26 November 2020 The Irish Film & Television Network
     
IFTN talks to ‘Maudie’ Director Aisling Walsh
09 Sep 2016 : Katie McNeice
From the multi-award winning ‘Song for a Raggy Boy’ to BBC’s ‘An Inspector Calls’ and ‘A Poet in New York’, Walsh has established herself as a leading Irish talent in film and television alike.

Her latest project ‘Maudie’ starring Sally Hawkins and Ethan Hawke is one of eight Irish titles screening at TIFF 2016, having just enjoyed a hugely positive response at Telluride.

IFTN catches up with Walsh on what inspired her to portray the life of Maud Lewis on screen, her dual career in both film and TV and her upcoming screening at TIFF 2016.

IFTN: How did you come to tell the story of Maud Lewis?

Walsh tells us she is formally trained as a painter and always wanted to make a film on the life of an artist. Once she read the script for ‘Maudie’, which was penned by Canadian screenwriter Sherry White (Relative Happiness), she became immediately drawn to the project.

IFTN: You’ve worked with Sally Hawkins before on ‘Fingersmith’. Did you always have her in mind for the role?

With absolute certainty Walsh says Hawkin’s name was the first she wrote down to portray the iconic figure of Maud Lewis. Having outlined the story to the actress and shared the script, Hawkins called to confirm her interest in the role a week later.

Hawkins’ previous collaboration with Walsh as Sue Trinder in period TV drama ‘Fingersmith’ alongside Irish talent Elaine Cassidy is drastically different from the recent ‘Maudie’. Walsh praises the 40 year-old actress’ ability to immerse herself in her respective roles, with her portrayal of arthritic Maud Lewis already earning her acclaim at the project’s recent Telluride screening.  

“Sally can transform herself utterly when she takes on a role,” says Walsh, “She becomes it. That has been one of the most incredible things about this project.”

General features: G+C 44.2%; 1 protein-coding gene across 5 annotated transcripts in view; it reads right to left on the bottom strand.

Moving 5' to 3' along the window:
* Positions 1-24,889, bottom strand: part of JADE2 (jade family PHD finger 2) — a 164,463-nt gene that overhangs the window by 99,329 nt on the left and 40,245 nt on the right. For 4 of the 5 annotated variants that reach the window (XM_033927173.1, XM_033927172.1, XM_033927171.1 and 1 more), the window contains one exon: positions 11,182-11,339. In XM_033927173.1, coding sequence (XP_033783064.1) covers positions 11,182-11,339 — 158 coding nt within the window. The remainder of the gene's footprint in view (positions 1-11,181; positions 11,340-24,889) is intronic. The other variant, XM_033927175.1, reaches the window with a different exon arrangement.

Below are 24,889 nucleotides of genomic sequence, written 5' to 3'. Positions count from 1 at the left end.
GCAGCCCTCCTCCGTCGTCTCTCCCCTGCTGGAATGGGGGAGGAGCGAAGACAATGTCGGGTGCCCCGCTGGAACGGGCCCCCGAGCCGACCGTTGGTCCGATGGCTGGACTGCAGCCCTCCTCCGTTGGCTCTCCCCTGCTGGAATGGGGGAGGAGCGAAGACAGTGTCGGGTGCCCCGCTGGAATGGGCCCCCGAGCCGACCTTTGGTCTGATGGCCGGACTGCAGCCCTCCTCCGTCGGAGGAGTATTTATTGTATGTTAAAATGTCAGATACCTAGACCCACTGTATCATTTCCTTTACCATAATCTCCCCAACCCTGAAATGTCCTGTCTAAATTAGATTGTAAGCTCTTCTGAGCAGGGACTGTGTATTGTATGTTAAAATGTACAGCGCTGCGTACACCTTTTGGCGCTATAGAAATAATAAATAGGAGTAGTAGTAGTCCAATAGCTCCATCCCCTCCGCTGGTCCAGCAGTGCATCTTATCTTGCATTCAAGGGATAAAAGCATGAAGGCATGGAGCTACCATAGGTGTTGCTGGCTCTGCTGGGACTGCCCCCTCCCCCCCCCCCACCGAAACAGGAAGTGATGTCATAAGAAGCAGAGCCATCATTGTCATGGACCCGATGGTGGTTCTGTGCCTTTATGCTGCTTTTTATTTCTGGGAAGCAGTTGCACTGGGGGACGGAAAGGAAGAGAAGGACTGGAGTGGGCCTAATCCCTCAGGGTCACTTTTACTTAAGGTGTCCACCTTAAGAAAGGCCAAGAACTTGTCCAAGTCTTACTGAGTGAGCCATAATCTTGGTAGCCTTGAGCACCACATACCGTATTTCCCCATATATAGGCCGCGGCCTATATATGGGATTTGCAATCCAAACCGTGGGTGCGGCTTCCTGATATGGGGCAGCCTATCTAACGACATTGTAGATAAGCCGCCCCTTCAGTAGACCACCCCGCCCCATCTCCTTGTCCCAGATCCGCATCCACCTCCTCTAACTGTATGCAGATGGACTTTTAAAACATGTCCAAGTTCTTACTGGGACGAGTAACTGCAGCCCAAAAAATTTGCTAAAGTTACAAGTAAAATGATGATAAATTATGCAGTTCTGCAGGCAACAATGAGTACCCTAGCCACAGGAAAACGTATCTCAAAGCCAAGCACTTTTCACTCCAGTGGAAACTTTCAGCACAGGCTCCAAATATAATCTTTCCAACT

IFTN: What was your experience of shooting in Newfoundland, Canada and do you have any further plans for co-productions?

“We did shoot in Newfoundland, which is such a different place. There are so many Irish people here. Irish is in the soul and the land of it. It’s rather an extraordinary thing to be able to do, and that is how we are able to make these films.”

She tells us ‘Maudie’ initially started as a Canadian project, with the funding parties coming to her and the project eventually reaching Parallel Film Productions as well. Walsh states she doesn’t know if the project would have been completed if it were not for the collaboration between Ireland and Canada, with co-production treaties really keeping these independent films alive. On the prospect of further co-productions, her enthusiasm is clear.

IFTN: Can you tell us how your experience of directing for film compares to television, and how you have come to work in both?

Walsh tells us she was the first Irish student to graduate from National Film School in Beaconsfield in the 1980s. Around this time she wrote and directed one of her first short films ‘Hostage’ (1985) and later went on to helm ‘Joyriders’ (1988).

It was not a particularly good time to break into the film industry at the time she says, as there were not many women directing.

“I don’t see a huge difference. Although TV may be on a smaller scale it is still a craft. I can’t wait five years between projects, for my soul. I need to keep working on projects and with actors.”  

Walsh’s credits include a wealth of television projects including ‘An Inspector Calls’ and ‘A Poet in New York’, of which she is incredibly proud. To work in television at the top level of BBC in particular, has been an honour for the director.

She says the gap which has existed between film and television for directors, preventing them from moving between the two, has also started to disappear.

The interesting thing about working in television at the moment she tells us, is how it continues to grow. ‘Maudie’ took thirteen years to come to fruition for instance, while her feature film ‘Song For a Raggy Boy’ took a decade to complete, in a way making it almost a life’s work.

IFTN: What does it mean to head to Toronto with such a strong Irish line-up behind you?

Walsh tells us she has a lot of friends there at the moment, which makes such a huge difference. Hawke and Hawkins will also be in attendance for the screening of ‘Maudie’ next Monday September 12th, with the project team incredibly excited for the days ahead. She tells it is a good time for Irish film, which continues to go from strength to strength since last year. 





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